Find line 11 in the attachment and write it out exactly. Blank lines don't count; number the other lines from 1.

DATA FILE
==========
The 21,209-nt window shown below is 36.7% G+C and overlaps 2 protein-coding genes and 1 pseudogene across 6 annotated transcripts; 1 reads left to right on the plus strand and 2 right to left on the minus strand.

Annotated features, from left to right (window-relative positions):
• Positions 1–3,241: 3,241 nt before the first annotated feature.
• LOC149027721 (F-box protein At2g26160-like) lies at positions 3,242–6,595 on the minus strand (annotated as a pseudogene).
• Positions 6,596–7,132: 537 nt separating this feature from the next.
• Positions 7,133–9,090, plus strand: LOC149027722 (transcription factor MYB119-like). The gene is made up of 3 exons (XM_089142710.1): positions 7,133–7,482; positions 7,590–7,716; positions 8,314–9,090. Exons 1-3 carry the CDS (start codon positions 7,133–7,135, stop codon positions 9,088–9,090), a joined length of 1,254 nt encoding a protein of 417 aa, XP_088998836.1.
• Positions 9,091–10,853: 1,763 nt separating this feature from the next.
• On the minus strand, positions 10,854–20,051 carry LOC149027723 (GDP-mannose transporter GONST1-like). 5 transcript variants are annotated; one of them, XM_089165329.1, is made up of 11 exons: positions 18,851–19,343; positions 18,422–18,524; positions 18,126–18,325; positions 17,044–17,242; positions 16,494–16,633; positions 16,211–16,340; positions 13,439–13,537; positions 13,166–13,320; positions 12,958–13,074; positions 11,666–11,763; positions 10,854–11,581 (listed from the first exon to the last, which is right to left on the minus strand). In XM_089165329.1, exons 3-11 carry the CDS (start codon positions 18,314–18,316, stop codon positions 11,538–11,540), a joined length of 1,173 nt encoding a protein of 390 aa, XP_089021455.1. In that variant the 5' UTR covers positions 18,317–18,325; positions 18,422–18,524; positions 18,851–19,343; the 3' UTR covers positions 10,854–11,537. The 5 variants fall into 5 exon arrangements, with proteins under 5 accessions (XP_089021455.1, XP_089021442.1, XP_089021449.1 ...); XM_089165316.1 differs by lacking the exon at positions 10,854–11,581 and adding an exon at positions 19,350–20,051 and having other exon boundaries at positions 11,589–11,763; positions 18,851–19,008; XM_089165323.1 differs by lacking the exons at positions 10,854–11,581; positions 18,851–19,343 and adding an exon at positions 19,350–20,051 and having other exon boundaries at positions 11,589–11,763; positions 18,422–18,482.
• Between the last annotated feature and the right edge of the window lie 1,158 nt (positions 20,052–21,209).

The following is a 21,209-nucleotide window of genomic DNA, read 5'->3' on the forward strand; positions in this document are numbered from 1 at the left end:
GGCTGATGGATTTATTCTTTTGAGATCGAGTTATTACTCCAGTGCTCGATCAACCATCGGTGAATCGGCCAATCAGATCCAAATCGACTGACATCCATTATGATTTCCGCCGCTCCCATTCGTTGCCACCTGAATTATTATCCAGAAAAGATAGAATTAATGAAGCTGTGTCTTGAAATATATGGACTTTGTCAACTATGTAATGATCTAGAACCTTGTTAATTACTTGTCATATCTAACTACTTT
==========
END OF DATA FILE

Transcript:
GGCTGATGGATTTATTCTTTTGAGATCGAGTTATTACTCCAGTGCTCGATCAACCATCGGTGAATCGGCCAATCAGATCCAAATCGACTGACATCCATTATGATTTCCGCCGCTCCCATTCGTTGCCACCTGAATTATTATCCAGAAAAGATAGAATTAATGAAGCTGTGTCTTGAAATATATGGACTTTGTCAACTATGTAATGATCTAGAACCTTGTTAATTACTTGTCATATCTAACTACTTT